The POGLE Media Model: Why Email Marketing Isn’t Owned Media

The POGLE Media ModelEmail is the worst and most frustrating kind of owned media—because it’s not owned media at all. Email is like a pet dog. He doesn’t behave just because you “own” him.

If you think of email marketing as owned media, chances are that you struggle. Perhaps you rail against Outlook messing up your email designs. Perhaps you curse Gmail for not delivering your emails. Perhaps you get angry when people who opted in to get your emails then mark them as spam. Or perhaps you bristle at the thought of suppressing emails to subscribers who haven’t opened your emails in years. After all, they gave you permission. You own those email addresses.

It’s difficult to succeed with email marketing if you think of it like catalogs, direct mail, store signage, and other owned media. While brands create the content of their email messages and develop the audience that their emails are sent to, they don’t control the platform used to distribute that message. Inbox providers and email users control the platform.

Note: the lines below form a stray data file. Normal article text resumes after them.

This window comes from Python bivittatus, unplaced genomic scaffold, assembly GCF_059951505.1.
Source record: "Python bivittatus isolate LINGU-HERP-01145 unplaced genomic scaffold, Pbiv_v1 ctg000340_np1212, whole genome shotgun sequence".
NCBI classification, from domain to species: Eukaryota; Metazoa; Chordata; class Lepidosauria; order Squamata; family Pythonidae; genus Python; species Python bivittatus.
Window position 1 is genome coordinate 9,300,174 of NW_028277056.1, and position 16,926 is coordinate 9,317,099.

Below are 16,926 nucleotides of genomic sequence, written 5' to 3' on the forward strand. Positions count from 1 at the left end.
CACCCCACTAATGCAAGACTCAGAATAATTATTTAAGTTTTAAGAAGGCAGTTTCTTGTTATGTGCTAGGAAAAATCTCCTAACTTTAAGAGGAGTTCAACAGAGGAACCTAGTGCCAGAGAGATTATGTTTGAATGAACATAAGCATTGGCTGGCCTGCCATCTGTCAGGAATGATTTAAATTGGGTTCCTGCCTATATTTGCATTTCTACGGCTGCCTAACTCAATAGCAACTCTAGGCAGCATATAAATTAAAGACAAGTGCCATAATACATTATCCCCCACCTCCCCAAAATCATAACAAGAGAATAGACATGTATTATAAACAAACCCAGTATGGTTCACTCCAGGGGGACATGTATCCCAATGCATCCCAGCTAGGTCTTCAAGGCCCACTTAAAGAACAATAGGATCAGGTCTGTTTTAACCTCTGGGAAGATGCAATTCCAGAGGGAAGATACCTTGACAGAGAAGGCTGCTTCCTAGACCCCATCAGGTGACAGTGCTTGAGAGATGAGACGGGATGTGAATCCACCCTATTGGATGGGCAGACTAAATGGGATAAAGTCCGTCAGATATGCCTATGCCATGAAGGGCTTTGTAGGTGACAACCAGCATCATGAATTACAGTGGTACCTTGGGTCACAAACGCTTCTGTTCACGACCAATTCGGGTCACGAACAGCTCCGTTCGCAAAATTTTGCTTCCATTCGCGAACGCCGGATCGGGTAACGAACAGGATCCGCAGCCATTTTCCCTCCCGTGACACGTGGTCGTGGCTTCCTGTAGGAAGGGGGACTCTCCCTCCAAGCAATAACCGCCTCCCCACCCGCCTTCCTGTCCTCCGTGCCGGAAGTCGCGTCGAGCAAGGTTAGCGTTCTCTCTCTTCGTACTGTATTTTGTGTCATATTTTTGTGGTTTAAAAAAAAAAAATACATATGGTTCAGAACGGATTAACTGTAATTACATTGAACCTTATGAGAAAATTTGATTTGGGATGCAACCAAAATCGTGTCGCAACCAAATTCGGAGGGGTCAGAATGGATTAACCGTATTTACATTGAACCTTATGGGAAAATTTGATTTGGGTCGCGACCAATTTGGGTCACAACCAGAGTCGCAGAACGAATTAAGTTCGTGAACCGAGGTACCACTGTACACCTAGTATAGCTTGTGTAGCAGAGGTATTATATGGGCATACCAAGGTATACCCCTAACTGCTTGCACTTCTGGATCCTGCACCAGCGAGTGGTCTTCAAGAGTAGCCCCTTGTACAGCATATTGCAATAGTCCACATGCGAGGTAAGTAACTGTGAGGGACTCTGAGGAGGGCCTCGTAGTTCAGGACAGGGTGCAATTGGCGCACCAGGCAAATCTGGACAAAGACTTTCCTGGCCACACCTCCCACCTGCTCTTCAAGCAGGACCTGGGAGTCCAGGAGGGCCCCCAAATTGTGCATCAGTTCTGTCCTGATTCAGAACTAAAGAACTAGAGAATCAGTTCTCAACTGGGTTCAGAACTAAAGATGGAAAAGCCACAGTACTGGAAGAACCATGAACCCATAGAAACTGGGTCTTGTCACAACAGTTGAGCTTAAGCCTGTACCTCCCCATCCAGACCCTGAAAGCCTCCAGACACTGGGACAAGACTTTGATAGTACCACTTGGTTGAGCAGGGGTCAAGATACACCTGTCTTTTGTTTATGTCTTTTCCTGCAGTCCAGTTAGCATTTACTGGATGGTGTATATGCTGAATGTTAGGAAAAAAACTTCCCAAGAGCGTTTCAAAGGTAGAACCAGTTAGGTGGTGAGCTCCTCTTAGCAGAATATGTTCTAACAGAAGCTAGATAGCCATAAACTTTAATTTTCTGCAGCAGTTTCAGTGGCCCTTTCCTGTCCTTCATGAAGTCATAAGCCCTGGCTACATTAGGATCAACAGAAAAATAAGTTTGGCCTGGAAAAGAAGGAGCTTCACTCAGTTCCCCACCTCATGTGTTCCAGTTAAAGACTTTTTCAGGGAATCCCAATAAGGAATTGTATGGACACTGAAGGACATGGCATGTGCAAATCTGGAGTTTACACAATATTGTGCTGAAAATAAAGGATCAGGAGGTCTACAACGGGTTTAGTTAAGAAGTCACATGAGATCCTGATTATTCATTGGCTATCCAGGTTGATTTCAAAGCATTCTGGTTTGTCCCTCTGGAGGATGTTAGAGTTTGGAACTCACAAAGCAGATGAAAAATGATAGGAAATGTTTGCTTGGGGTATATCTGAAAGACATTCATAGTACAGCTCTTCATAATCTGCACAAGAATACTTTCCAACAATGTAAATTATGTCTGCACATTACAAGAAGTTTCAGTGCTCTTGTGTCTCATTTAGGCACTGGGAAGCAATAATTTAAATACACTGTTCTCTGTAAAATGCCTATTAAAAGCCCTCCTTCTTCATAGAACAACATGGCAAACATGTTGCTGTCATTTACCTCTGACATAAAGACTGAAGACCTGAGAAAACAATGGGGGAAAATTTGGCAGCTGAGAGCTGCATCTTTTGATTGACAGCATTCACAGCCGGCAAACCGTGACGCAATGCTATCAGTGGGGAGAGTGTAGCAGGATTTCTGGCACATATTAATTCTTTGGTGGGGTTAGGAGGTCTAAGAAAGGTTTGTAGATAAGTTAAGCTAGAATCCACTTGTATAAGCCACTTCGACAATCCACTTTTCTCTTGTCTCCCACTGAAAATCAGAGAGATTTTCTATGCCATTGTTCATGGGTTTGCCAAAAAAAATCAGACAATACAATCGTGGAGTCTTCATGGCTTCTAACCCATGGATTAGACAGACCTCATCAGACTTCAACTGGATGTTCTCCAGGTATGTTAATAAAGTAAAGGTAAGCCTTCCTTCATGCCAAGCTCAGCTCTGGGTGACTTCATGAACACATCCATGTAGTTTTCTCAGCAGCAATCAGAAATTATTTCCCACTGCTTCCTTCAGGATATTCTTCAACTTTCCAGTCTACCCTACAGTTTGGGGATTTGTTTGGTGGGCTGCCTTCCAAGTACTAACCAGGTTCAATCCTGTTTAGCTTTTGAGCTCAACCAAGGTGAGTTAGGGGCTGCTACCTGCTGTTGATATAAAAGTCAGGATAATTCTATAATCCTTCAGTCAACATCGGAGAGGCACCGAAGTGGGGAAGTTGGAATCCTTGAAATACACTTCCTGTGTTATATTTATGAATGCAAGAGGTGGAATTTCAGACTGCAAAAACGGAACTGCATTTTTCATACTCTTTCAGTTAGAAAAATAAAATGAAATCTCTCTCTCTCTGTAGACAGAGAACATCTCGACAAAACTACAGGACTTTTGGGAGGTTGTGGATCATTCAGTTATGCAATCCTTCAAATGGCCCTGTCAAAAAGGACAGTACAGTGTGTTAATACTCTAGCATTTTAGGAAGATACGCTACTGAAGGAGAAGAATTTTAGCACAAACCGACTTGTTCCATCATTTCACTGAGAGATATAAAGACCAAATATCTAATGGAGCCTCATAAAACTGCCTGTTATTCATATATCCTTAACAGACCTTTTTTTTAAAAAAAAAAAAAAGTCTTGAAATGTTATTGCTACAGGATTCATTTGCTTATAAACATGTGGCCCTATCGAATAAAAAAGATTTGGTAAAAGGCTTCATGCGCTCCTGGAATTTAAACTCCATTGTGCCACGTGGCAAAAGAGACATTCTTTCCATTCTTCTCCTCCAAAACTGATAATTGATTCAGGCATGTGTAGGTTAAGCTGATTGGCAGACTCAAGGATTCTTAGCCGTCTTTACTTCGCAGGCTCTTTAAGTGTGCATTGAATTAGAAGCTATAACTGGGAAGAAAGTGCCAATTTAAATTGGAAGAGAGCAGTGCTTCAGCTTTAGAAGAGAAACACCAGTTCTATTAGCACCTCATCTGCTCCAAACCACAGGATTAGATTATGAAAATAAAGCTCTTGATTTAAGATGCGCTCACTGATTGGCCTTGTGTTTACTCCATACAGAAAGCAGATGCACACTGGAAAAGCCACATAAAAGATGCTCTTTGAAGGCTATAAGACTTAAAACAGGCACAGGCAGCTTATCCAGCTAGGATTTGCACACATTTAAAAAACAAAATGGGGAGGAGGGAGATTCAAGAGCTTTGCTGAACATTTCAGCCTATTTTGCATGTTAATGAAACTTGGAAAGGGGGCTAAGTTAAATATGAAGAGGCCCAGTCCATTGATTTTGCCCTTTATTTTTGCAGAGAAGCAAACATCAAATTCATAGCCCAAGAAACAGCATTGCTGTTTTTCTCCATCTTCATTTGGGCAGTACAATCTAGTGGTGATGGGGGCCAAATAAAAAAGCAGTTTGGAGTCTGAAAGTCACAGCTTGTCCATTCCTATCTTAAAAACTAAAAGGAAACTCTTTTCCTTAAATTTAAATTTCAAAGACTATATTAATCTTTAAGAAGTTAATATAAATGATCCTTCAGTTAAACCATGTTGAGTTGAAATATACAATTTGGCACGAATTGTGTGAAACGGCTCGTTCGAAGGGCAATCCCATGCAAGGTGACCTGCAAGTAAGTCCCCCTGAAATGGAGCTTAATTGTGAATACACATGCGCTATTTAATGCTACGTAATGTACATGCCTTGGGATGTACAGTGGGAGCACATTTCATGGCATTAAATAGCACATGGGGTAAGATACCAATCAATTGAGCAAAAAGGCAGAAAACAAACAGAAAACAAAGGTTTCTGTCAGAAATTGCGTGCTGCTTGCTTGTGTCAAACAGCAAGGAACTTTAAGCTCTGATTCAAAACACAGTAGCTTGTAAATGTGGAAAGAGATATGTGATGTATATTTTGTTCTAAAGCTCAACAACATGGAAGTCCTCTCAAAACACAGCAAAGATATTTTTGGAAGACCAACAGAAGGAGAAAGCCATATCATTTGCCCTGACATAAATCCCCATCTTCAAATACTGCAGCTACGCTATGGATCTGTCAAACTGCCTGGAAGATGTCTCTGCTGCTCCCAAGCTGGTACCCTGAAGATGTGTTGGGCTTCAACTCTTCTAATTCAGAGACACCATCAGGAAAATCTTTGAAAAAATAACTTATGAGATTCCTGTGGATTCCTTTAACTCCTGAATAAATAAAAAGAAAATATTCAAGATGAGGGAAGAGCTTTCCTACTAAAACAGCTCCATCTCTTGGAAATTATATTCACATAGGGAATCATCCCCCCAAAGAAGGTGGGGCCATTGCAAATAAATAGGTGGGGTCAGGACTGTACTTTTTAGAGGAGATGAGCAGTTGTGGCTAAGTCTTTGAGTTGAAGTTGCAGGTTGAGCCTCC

That said, if you’ve always thought of email marketing as owned media, you can be forgiven. After all, if email isn’t owned media, then where does it fit into the paid-owned-earned (POE) media model? It’s not paid, because brands are not paying to reach an audience developed by a third-party. And it’s not earned, because the brand is creating the message, not consumers.

The problem is that the POE media model just can’t accommodate all modern marketing channels. While it did a good job of describing traditional media, it can’t account for most digital channels, which have generally been stuffed awkwardly into the owned media bucket

We need new language and a new framework to describe marketers’ various channel activities to bring greater clarity to the marketing mix. Say hello to the POGLE media model…

>> Read the full post on the Litmus blog

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